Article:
Most people who love big dogs would just tell you that there’s more to love. Just like every other breed out there, these big dogs are mostly the result of crossing several other breeds with each other, as well as hundreds of years of evolution. But sometimes, it can be hard to imagine that they’re even related to the teeny tiny breeds, at all.
What to know about big dogs
It’s not too surprising that there are so many big dogs out there. From the beginning, after all, a dog’s purpose was a practical one. They were meant for hunting, protection, fighting, and so on. While most of these behaviors have been mostly bred out of the big dogs we see today, some traces are still around, along with the size. Generally speaking, these massive breeds are known as giant dogs, and it’s easy to understand why, once you see one in person.
There are a few things to keep in mind when thinking about getting a big dog. For one thing, they tend to not live as long as smaller breeds. Their size makes them prone to health issues, and it’s sadly common for bigger breeds to not make it past ten years old. Hip dysplasia is often seen in big dogs, which can lead to pain, stiffness, and arthritis. Elbow dysplasia is a lesser-known issue that can have similar outcomes. In terms of other health problems, big dogs may deal with dilated cardiomyopathy, which essentially means that the heart becomes weak and can no longer adequately pump blood throughout the body. There are some issues that need to be considered.
Tall and impressive
At the top of the list of big dogs is the Irish Wolfhound. It may not be the heaviest, but it is muscular, and standing 32 inches or more, they are without a doubt the tallest of all breeds. They’re an old breed, originally bred for war and hunting in their home country of Ireland, over 1,500 years ago. Close on the list is the Scottish Deerhound, similar in size but slimmer in build, believed to have lived in Scotland even before the Scots got there in the 9th century. They’re usually at least 30 inches tall, and have much the same kind of coat and coloring as the Irish Wolfhound.
The largest dog ever, according to Guinness World Records, is not either of these breeds, however. Instead, it was a Great Dane named Zeus, who stood 3 feet and 10 inches at the shoulder, back in 2011. Today, the record for world’s biggest dog is still held by a Great Dane, but Zeus still remains the largest ever. The Great Dane, as a breed, would beat out the Irish Wolfhound on this list if the latter weren’t taller on average. As it is, the Dane usually stands at least 28 inches.
Big and heavy
There are some big dogs that may not be the tallest, but they’re definitely still impressive in size. Among them are different types of mastiff breeds; the Mastiff, the Neapolitan Mastiff, the Tibetan Mastiff, and the Bullmastiff. They’re all strong and powerfully built, protective in nature, and will guard their family against any threat. But they’re generally still peaceful and friendly, and don’t require much in terms of exercise or grooming. The exception may be the Tibetan Mastiff, which has a stronger independent streak, and an impressive double coat that needs regular brushing. All four breeds come in at 25-28 inches tall.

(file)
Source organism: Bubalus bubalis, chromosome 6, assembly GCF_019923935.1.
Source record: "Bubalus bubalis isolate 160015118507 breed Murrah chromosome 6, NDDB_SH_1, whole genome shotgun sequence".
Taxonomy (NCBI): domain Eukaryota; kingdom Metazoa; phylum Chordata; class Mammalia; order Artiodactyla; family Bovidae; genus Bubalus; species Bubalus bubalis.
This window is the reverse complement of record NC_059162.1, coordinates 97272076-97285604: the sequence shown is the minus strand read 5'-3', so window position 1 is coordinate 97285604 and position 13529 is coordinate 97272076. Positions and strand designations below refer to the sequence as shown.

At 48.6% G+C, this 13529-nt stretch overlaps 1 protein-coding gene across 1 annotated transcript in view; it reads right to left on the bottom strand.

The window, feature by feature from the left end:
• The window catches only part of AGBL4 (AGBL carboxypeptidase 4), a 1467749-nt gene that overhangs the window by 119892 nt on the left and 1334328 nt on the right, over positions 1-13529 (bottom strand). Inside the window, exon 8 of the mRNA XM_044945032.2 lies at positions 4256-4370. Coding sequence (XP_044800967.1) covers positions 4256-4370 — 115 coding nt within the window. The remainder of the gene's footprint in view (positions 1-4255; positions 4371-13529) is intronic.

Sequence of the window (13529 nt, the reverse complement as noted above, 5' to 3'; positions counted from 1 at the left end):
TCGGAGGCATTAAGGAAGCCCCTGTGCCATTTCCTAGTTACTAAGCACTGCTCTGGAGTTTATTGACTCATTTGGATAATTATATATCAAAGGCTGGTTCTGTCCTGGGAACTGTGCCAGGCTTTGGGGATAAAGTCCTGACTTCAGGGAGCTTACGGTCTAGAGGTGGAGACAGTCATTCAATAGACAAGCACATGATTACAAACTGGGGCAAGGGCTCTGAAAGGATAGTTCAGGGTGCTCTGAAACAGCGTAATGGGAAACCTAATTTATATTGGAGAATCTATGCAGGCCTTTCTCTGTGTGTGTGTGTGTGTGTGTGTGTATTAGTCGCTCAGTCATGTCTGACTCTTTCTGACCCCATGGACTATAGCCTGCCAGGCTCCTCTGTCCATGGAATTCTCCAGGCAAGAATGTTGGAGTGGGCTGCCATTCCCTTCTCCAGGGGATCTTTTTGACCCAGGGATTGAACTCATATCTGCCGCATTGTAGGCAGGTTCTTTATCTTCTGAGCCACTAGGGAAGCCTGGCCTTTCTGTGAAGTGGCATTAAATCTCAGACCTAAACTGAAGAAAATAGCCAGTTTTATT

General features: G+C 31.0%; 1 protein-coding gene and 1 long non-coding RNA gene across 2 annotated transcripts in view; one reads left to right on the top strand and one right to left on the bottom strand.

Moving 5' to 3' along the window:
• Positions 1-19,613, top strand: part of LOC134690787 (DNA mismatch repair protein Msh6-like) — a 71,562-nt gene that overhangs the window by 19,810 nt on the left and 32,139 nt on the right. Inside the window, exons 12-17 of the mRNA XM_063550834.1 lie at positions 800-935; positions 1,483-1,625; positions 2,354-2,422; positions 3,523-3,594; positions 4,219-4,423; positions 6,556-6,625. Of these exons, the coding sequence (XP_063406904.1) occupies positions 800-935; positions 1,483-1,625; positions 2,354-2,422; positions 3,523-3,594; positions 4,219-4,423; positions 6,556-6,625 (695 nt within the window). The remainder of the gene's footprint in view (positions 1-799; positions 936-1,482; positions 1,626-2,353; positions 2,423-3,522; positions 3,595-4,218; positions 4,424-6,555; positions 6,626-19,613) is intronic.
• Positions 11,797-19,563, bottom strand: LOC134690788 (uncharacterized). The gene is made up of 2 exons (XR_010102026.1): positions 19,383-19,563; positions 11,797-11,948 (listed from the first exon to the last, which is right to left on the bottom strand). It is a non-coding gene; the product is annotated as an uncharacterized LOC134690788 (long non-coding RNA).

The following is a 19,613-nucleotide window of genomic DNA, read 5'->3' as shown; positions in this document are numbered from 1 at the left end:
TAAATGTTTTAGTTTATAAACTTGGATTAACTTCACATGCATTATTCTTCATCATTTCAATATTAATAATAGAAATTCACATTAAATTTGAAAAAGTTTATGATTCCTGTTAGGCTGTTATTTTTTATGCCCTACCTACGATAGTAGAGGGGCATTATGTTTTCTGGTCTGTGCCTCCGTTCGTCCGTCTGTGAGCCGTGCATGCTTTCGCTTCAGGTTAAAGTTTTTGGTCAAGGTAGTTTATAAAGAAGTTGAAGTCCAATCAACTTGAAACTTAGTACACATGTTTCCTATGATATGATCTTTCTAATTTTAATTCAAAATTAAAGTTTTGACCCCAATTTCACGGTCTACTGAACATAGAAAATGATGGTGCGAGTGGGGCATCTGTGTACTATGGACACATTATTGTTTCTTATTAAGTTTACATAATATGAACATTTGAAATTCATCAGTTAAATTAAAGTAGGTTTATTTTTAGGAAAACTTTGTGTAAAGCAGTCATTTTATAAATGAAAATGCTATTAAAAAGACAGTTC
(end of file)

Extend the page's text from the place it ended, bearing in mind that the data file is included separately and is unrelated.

Some fluffier big dogs that belong here are the Saint Bernard, the Newfoundland, the Great Pyrenees, the Bernese Mountain Dog, and the Leonberger. The Saint Bernard is strong and heavy, well-known for its mellow temperament and rescuer-reputation, while the sweet-tempered Newfie is a just as chill and a hard worker. The Great Pyrenees has been used for herding in the mountains for the past couple of thousand years, and has more patience than most.
The Bernese Mountain Dog, like the name implies, is a hardy dog that is well-suited for cold weather. But their silky double coat sheds, so regular brushing is a must. The Leonberger is a heavy, gentle breed that was originally bred to resemble a lion, in honor of the German city of Leonberg’s crest. Or so the legend goes, at least. Like all big dogs on this list, it generally stands at least 25 inches tall.
It’s easy for big dogs to look threatening and intimidating, even if it doesn’t at all match their personality. Some more obvious examples of this are the Dogue de Bordeaux and the Cane Corso. Both were originally bred to be guard dogs and/or hunters, and their protective instincts are still mostly intact, though they tend to be quite gentle and patient with their loved ones. Meanwhile, the Black Russian Terrier may come off as more harmless, with its black, curly coat and softer appearance. But don’t be fooled ― this robust dog is also a bred guardian, and will protect its family. Due to their thick coat, they need regular brushing.
Things to consider
Big dogs come with pros and cons, just like any other type of dog. They can be intimidating, which can be useful, but most of them are gentle giants, despite being originally bred for protection. There’s the financial aspect to consider ― big dogs eat more, and may have physical problems that need to be addressed. They also take up a lot of space, but ironically, most of them don’t need an inordinate amount of exercise.
There are some challenges with having a big dog. But at the end of the day, big dogs just don’t know how big they are, and we love them for it. Whether your pup prefers napping on the floor, or squeezing in with you on the couch, your life will be richer if you bring one into your home.